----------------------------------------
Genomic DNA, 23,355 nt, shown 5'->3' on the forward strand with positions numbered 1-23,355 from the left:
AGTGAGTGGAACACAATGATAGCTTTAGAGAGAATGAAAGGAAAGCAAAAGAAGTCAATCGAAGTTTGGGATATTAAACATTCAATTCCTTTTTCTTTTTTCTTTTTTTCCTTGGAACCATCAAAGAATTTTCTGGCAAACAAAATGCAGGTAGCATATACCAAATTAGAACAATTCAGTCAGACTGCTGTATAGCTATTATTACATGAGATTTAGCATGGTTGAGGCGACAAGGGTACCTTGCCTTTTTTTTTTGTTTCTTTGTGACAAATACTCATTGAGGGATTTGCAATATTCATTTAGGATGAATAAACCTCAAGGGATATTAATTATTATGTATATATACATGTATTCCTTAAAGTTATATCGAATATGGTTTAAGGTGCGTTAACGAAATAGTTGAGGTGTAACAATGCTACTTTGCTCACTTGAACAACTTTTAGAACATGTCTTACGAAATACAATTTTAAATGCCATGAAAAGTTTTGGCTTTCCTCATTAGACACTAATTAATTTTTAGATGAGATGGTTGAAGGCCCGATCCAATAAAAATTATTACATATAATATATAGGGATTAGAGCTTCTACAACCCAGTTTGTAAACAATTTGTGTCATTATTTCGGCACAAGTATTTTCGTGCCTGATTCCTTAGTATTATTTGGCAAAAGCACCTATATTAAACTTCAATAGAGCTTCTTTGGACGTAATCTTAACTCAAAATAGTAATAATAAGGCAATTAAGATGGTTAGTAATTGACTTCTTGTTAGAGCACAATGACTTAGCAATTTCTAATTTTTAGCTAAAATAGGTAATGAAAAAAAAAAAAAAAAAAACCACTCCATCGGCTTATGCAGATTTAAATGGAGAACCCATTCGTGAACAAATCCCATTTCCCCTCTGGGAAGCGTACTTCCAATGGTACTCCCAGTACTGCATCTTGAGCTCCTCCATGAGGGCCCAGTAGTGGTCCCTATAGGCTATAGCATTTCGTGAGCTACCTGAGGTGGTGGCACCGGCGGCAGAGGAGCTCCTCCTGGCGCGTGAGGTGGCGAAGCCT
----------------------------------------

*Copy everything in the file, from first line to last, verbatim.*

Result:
Genomic DNA, 23,355 nt, shown 5'->3' on the forward strand with positions numbered 1-23,355 from the left:
AGTGAGTGGAACACAATGATAGCTTTAGAGAGAATGAAAGGAAAGCAAAAGAAGTCAATCGAAGTTTGGGATATTAAACATTCAATTCCTTTTTCTTTTTTCTTTTTTTCCTTGGAACCATCAAAGAATTTTCTGGCAAACAAAATGCAGGTAGCATATACCAAATTAGAACAATTCAGTCAGACTGCTGTATAGCTATTATTACATGAGATTTAGCATGGTTGAGGCGACAAGGGTACCTTGCCTTTTTTTTTTGTTTCTTTGTGACAAATACTCATTGAGGGATTTGCAATATTCATTTAGGATGAATAAACCTCAAGGGATATTAATTATTATGTATATATACATGTATTCCTTAAAGTTATATCGAATATGGTTTAAGGTGCGTTAACGAAATAGTTGAGGTGTAACAATGCTACTTTGCTCACTTGAACAACTTTTAGAACATGTCTTACGAAATACAATTTTAAATGCCATGAAAAGTTTTGGCTTTCCTCATTAGACACTAATTAATTTTTAGATGAGATGGTTGAAGGCCCGATCCAATAAAAATTATTACATATAATATATAGGGATTAGAGCTTCTACAACCCAGTTTGTAAACAATTTGTGTCATTATTTCGGCACAAGTATTTTCGTGCCTGATTCCTTAGTATTATTTGGCAAAAGCACCTATATTAAACTTCAATAGAGCTTCTTTGGACGTAATCTTAACTCAAAATAGTAATAATAAGGCAATTAAGATGGTTAGTAATTGACTTCTTGTTAGAGCACAATGACTTAGCAATTTCTAATTTTTAGCTAAAATAGGTAATGAAAAAAAAAAAAAAAAAAACCACTCCATCGGCTTATGCAGATTTAAATGGAGAACCCATTCGTGAACAAATCCCATTTCCCCTCTGGGAAGCGTACTTCCAATGGTACTCCCAGTACTGCATCTTGAGCTCCTCCATGAGGGCCCAGTAGTGGTCCCTATAGGCTATAGCATTTCGTGAGCTACCTGAGGTGGTGGCACCGGCGGCAGAGGAGCTCCTCCTGGCGCGTGAGGTGGCGAAGCCT